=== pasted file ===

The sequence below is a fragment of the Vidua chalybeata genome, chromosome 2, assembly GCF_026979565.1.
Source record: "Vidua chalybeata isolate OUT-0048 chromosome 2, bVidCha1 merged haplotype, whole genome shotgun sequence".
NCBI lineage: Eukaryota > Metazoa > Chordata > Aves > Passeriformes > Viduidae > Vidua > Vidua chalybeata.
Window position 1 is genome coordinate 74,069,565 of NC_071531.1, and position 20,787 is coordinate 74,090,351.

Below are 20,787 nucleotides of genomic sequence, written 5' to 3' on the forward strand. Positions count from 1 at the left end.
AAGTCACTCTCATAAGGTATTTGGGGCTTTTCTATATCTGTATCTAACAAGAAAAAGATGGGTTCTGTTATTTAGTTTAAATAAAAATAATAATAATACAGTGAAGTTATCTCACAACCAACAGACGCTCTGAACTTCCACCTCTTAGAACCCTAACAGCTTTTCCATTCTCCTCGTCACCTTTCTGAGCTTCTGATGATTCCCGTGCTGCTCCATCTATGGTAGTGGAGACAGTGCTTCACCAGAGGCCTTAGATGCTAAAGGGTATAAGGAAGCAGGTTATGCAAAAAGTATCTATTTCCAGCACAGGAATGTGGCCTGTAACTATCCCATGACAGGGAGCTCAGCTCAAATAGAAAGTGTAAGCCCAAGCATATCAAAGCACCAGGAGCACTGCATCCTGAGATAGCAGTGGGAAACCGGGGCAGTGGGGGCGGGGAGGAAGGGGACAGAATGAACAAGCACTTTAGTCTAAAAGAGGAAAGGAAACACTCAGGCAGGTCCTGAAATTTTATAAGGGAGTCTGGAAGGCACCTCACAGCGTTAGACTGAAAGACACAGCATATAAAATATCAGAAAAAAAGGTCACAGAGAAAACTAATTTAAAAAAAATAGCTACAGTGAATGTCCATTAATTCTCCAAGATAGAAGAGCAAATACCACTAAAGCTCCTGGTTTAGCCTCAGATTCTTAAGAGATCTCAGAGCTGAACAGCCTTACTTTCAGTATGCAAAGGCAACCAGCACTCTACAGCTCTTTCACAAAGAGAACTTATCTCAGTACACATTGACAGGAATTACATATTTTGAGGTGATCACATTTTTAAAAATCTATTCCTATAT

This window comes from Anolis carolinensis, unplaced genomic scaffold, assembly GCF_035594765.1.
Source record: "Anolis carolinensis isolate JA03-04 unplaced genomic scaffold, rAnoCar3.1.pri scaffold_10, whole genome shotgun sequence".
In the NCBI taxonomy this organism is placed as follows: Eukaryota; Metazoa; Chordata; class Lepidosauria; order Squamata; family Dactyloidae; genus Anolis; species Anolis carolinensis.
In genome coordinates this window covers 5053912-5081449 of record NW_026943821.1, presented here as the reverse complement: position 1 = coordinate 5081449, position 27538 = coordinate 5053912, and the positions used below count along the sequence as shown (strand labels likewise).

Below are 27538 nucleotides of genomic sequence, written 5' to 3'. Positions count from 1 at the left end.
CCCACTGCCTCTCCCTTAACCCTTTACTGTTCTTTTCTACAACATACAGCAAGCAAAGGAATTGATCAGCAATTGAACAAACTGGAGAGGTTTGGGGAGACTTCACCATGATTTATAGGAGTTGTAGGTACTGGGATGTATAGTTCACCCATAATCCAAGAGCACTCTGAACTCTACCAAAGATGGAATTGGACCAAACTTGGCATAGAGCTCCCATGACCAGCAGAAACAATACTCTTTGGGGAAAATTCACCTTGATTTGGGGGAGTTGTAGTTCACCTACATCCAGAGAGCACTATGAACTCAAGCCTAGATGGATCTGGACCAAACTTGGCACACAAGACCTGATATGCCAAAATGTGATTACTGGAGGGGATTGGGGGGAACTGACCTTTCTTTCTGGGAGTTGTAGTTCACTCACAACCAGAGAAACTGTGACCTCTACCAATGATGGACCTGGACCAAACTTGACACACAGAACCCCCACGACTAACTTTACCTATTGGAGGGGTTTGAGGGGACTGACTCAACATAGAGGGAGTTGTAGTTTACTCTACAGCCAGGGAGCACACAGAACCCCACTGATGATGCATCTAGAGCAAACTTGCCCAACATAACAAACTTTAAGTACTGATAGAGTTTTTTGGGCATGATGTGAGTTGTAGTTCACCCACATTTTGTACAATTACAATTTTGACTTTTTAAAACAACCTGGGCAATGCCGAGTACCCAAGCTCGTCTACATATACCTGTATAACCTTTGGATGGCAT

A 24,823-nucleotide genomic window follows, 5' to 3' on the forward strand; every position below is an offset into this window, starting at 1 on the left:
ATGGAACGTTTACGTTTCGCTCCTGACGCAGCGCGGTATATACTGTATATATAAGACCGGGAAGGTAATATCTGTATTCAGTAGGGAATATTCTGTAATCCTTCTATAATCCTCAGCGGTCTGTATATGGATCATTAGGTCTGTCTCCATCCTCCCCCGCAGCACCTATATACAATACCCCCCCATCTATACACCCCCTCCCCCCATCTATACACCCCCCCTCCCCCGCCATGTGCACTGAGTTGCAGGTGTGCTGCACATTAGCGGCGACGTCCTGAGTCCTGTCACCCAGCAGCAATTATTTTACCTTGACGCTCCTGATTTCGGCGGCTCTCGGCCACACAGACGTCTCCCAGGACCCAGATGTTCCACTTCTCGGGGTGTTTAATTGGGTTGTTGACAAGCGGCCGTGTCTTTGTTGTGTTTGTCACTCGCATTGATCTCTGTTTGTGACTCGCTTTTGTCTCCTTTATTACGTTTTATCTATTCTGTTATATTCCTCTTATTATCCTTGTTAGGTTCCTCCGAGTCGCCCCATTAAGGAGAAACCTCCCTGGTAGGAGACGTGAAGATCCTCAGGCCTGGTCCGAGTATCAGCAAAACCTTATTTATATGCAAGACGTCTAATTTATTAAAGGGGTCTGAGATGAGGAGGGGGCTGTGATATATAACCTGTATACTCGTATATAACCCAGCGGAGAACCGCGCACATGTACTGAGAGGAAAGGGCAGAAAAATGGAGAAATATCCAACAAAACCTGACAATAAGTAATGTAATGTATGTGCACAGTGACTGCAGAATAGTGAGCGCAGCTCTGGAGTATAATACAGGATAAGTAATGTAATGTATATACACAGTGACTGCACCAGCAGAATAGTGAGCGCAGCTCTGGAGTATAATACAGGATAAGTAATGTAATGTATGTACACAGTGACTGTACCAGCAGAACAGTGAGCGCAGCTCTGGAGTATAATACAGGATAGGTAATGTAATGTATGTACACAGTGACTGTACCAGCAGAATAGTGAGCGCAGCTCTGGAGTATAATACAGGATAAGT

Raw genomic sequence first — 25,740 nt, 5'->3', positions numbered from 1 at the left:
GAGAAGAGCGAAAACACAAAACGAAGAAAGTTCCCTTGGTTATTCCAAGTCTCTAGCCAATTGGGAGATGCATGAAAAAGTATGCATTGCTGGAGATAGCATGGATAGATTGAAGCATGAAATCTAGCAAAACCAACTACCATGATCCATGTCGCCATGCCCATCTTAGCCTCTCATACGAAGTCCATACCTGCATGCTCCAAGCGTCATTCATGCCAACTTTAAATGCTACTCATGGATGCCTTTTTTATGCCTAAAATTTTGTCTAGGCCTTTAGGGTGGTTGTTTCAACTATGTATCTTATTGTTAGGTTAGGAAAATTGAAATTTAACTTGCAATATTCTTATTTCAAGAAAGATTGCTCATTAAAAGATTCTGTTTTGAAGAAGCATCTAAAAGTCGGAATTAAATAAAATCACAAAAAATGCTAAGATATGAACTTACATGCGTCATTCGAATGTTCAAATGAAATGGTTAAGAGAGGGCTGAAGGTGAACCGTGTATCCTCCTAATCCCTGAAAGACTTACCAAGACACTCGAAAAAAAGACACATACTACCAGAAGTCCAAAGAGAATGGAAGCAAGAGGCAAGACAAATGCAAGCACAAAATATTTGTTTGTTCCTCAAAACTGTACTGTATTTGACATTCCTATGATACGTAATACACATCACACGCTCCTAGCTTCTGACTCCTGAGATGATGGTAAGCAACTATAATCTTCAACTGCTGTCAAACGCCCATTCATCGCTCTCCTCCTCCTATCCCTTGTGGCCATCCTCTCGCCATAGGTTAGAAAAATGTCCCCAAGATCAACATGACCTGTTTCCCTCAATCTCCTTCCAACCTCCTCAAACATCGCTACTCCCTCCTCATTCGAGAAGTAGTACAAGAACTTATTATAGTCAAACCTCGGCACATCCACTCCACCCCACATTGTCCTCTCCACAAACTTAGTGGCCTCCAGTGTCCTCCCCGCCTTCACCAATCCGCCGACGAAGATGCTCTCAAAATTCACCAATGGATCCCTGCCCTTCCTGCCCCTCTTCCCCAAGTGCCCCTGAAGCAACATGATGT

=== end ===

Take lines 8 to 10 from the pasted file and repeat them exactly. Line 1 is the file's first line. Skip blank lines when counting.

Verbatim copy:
Source record: "Anolis carolinensis isolate JA03-04 unplaced genomic scaffold, rAnoCar3.1.pri scaffold_10, whole genome shotgun sequence".
In the NCBI taxonomy this organism is placed as follows: Eukaryota; Metazoa; Chordata; class Lepidosauria; order Squamata; family Dactyloidae; genus Anolis; species Anolis carolinensis.
In genome coordinates this window covers 5053912-5081449 of record NW_026943821.1, presented here as the reverse complement: position 1 = coordinate 5081449, position 27538 = coordinate 5053912, and the positions used below count along the sequence as shown (strand labels likewise).